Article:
Spinning Jacob Humbug From World Of Wool

I ordered some Jacob Humbug roving in my Black Friday haul.  I want to get out of my merino comfort zone and start spinning other breeds, particularly British ones if possible.  I don’t expect that everything I spin will be ending up in a wearable.  I have other options for using coarse yarn in weaving.  I had had a small amount of Jacob in a sample pack when I first started felting, but I really wasn’t impressed with it.

Downloads2-011I used the Jacob on this little vessel at the opening.  It is really coarse and took a while to felt in.  I have heard others rave about Jacob fleece in the spinning groups on Facebook, so thought I might give it another go, but to spin with this time.  Here is a little info about Jacob sheep.

800px-Jacob_Ram_at_Royal_Showphoto courtesy of Wikipedia

These are very cool looking sheep with their four horns and multi-colored fleece.  According to Wikipedia:  The Jacob is a British breed of domestic sheep. It combines two characteristics unusual in sheep: it is piebald—dark-coloured with areas of white wool—and it is often polycerate or multi-horned. It most commonly has four horns. The origin of the breed is not known; broken-coloured polycerate sheep were present in England by the middle of the seventeenth century, and were widespread a century later. A breed society was formed in 1969, and a flock book was published from 1972.  The Jacob was kept for centuries as a “park sheep”, to ornament the large estates of landowners. In modern times it is reared mainly for wool, meat and skins.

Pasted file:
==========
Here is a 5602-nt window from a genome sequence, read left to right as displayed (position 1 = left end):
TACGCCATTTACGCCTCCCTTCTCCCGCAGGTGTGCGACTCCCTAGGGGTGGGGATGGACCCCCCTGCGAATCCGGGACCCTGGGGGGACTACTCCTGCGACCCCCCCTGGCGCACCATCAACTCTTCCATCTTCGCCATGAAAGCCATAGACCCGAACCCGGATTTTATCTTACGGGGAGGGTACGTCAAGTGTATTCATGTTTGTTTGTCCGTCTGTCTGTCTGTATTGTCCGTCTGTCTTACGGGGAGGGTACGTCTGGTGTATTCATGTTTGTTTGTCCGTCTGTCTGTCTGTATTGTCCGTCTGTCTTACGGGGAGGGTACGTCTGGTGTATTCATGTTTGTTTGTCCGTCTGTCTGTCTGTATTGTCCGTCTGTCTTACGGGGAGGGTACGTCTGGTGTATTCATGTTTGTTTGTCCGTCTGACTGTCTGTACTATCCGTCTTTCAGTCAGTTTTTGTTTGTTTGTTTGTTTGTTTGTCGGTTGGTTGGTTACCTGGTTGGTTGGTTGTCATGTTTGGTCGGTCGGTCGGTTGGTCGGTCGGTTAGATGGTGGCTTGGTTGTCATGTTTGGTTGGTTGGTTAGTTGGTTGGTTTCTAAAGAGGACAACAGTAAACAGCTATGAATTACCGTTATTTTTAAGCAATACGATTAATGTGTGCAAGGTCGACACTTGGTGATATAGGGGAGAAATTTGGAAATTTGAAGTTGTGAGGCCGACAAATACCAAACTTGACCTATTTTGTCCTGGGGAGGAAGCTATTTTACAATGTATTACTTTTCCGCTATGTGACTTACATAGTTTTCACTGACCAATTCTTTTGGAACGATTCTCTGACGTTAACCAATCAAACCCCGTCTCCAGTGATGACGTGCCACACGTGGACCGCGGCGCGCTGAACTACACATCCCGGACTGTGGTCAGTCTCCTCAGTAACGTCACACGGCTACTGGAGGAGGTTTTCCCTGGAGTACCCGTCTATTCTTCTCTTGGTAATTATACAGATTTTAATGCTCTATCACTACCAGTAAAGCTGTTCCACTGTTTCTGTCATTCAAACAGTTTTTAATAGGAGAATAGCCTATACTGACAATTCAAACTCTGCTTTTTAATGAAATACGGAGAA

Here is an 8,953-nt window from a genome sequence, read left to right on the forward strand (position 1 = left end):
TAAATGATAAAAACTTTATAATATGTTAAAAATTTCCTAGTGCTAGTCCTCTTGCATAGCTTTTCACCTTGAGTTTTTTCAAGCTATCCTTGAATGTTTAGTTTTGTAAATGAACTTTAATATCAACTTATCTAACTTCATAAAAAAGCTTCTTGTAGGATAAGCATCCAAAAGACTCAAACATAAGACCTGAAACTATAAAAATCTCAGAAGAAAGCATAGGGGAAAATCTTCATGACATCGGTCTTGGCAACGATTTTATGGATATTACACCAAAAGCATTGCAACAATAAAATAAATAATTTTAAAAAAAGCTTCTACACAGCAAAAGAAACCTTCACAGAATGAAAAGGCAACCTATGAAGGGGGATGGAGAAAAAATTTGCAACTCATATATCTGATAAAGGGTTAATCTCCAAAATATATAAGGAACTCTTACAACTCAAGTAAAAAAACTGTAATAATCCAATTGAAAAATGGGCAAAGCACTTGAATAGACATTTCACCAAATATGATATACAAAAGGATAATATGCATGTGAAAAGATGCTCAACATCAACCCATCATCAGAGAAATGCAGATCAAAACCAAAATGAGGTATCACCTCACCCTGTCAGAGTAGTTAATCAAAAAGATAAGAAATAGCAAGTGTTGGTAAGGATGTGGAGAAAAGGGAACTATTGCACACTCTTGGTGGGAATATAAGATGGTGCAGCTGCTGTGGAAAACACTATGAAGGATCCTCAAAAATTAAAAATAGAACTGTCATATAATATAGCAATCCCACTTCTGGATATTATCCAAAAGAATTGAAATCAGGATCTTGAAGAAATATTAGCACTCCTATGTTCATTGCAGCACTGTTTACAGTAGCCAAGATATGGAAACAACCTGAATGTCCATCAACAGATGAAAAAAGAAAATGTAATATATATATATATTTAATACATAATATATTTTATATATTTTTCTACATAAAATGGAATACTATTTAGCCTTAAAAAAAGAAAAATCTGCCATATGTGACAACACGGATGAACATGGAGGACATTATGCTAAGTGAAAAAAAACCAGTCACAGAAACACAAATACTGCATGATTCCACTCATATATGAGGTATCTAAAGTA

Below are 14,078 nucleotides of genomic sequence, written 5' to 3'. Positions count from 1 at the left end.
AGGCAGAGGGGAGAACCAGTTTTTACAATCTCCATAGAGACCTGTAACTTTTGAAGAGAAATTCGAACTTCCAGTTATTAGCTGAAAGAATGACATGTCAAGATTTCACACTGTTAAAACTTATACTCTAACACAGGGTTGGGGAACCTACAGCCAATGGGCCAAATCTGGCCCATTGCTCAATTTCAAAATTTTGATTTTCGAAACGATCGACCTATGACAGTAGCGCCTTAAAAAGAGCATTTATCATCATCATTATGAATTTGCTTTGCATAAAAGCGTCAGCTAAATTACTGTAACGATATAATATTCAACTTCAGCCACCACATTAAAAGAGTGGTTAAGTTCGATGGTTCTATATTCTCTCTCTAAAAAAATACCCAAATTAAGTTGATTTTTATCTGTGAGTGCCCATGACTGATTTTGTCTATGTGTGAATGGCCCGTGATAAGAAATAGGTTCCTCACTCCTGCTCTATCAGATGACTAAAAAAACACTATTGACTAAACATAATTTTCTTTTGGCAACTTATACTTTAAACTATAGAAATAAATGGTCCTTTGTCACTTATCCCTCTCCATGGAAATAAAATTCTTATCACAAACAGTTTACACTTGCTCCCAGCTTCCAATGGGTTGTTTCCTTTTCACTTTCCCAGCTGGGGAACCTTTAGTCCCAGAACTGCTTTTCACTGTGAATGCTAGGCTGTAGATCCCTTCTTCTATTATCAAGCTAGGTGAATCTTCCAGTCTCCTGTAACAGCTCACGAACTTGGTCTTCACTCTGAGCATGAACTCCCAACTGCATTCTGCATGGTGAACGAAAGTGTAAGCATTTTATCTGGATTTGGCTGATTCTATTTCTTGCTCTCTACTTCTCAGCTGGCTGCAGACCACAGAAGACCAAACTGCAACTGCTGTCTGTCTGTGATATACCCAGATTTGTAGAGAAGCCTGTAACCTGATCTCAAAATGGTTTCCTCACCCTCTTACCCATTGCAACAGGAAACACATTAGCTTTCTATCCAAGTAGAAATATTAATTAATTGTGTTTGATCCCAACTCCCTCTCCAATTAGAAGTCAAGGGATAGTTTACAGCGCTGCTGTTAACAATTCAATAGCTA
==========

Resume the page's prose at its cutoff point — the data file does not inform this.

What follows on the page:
I don’t have a photo of the roving.  You can find it on the World of Wool website.  When I opened the packet, there was a distinct smell of sheep.  Thankfully it wasn’t overpowering.  However, for a processed fiber the smell can still be a bit of a surprise.  When I pulled the roving out of the packet, you can tell straight away that this is a coarse fiber.  I decided to spin this a little bit thicker than I had been spinning recently.


It actually spun really nicely.  It also didn’t disappoint in the plying stage.  I quite enjoy spinning this type of roving as I like the way the colors blend and change.  It does look more interesting than a plain color.


You can tell from the photo that this is a coarse yarn.  It is surprisingly softer and loftier than I expected it to be.  It is very springy and bouncy.  If I were to knit with it, I am sure it would make a good jacket.  There is no way I could wear this next to my skin though.  The yarn is very strong and would make a good warp and weft for a table runner.  I wish I could use it in a scarf as it is such a fun yarn, but if it feels scratchy to me, I can’t in all good conscience make a wearable out of it.  I won’t be buying this again, but I am glad I tried it.

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